Absolutely right on. I’ve lived in upstate NY and new engalnd in places just as mountainous as here and with a whole lot more snow. True we don’t have the snow removal budget here but people do freak out and feel they can’t drive and schools have to close in a little snow.It’s a mindset and you can drive if there are some slick spots,just be safe and careful. Very accurate portrayel of difference between storms and snow showers. I’ve lived here many years and when we get snow showers the city roads are usually clear by early AM and the county roads by 10 AM 90% of the time.

  6. maggie7

    Right on! You are totally accurate. I’ve lived places with much more snow and just as mountainous. Schools and business goes on as usual. When we have snow showers and not a storm, usually city roads are clear early in the AM and county roads by 10 AM. It’s a mindset. Drive safely and carefully and with common sense. An occasional slick spot is no reason to disrupt most daily activities.

  7. Brad Burleson

    I grew up in Banner Elk (Avery County), it snowed a lot more than it does here and we didn’t miss anywhere near the days missed in Asheville and Buncombe county. If it was a normal snow event they would have school, often with no buses running on secondary roads, or a delay of one or two hours. We all understand liability, however the worry over icy spots on the road is taken a little to the extreme in Asheville and Buncombe county. Some of the snows they have canceled school over this year have been ridiculous.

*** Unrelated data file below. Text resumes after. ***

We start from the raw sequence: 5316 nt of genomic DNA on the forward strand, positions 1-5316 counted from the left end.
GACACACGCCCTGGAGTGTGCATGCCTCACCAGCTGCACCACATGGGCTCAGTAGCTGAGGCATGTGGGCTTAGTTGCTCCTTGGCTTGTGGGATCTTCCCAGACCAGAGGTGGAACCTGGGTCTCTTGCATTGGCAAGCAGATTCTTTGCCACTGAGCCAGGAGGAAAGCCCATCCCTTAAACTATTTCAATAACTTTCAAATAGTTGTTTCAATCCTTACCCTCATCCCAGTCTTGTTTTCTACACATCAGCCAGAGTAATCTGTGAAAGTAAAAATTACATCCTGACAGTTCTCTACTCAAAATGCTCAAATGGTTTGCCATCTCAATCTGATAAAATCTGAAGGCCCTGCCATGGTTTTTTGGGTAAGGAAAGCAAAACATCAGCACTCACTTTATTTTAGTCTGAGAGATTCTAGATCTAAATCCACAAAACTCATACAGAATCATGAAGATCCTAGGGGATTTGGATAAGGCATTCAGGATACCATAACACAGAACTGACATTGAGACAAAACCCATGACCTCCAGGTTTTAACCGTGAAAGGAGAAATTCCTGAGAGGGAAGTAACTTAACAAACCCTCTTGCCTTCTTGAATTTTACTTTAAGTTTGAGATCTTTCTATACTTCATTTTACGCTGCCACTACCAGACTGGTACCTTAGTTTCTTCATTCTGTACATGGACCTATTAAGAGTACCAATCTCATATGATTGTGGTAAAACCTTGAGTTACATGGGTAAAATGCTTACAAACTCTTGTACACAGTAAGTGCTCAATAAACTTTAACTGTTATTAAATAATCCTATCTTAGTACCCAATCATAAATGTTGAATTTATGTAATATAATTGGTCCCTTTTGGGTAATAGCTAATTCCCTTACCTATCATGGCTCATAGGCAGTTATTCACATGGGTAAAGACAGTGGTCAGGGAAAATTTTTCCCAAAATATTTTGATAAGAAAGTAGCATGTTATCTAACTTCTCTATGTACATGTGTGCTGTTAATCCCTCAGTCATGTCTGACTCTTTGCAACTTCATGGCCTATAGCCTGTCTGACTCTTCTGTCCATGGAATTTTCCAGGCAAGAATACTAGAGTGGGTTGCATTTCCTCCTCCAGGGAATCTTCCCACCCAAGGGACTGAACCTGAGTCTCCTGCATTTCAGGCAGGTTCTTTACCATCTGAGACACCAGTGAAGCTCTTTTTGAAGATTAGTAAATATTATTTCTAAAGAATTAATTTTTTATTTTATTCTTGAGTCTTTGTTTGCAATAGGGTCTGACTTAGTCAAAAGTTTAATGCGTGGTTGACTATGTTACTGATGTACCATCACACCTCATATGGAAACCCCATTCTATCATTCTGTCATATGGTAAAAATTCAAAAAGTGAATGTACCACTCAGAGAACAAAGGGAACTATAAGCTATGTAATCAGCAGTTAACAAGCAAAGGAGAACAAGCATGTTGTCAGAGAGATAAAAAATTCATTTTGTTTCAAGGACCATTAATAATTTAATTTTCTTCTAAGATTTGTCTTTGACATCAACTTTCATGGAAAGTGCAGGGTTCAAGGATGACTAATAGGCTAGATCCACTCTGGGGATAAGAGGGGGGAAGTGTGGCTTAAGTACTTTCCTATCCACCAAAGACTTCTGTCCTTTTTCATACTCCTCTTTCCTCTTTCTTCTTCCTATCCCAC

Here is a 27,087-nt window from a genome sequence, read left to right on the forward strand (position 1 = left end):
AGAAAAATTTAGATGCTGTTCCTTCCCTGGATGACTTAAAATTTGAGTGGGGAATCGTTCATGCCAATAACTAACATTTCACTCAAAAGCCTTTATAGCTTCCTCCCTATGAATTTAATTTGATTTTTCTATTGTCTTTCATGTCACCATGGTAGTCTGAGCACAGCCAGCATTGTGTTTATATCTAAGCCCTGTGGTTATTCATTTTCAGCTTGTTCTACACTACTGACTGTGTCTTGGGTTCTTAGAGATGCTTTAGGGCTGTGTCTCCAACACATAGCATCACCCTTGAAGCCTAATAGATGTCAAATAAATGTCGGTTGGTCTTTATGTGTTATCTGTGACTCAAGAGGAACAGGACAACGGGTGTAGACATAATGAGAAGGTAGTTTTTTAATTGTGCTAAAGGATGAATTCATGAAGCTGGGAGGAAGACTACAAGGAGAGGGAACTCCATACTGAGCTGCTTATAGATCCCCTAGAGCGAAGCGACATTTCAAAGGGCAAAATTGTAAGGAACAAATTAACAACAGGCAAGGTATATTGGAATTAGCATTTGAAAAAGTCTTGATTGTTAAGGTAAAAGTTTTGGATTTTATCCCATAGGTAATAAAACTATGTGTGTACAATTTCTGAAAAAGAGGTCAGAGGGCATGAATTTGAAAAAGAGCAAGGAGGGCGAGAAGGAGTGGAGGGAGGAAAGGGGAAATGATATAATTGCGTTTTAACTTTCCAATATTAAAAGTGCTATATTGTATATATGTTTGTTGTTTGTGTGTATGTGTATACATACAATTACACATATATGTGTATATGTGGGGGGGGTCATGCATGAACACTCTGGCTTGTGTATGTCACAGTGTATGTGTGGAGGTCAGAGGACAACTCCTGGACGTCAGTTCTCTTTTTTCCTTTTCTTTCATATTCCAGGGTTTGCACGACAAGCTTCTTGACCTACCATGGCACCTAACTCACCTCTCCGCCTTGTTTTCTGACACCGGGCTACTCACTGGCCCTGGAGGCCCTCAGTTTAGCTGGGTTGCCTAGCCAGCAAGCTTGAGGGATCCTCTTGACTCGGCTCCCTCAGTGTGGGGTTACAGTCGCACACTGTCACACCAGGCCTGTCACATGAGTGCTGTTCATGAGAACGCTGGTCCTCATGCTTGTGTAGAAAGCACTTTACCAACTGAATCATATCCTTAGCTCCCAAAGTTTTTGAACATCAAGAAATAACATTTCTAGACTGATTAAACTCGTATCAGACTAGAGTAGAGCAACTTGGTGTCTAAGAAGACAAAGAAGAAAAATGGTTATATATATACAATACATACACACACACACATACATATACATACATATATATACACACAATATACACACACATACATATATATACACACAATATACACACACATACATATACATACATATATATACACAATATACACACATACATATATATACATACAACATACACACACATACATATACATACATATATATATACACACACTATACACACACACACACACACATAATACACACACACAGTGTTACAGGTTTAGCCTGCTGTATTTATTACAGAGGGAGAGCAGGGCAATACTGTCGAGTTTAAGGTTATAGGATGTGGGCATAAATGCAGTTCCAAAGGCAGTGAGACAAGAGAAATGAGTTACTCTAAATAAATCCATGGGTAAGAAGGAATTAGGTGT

8. The Trolls Troll

    “It’s a liability and a danger for these buses to be out in bad weather.”

    @Yeah Right: And it’s not a liability in other places where it snows?

    Btw, I agree 100 percent with Mr. Lehlbach. These school districts need to take a serious looks at changing their snow day policies.

  9. Not-a-Parent

    I think it is more difficult to “just be careful” with a 14 ton bus full of school children than with a passenger car. A bus on a hill that loses traction and starts sliding? The kids start screaming and panicking? Who wants to be behind the wheel when that happens? I think our bus drivers and the school’s staff do a great job, and while I can sympathize that it is *inconvenient* to have kids out for a snow day – if I were a parent I’d rather have them safe and sound than careening down a patch of black ice on a mountain road.

  10. Just Me

    I have no ‘kid’ in the race, but it seems to me given the nature of some areas being unsafe while others are prefectly fine that there could be more flexibility.

    The people who live on the steep and higher grounds have to go to work too. If they have a vehicle that allows them to get down to go to work, then they could bring their child with them to school. Buses would run on main roads that are safer.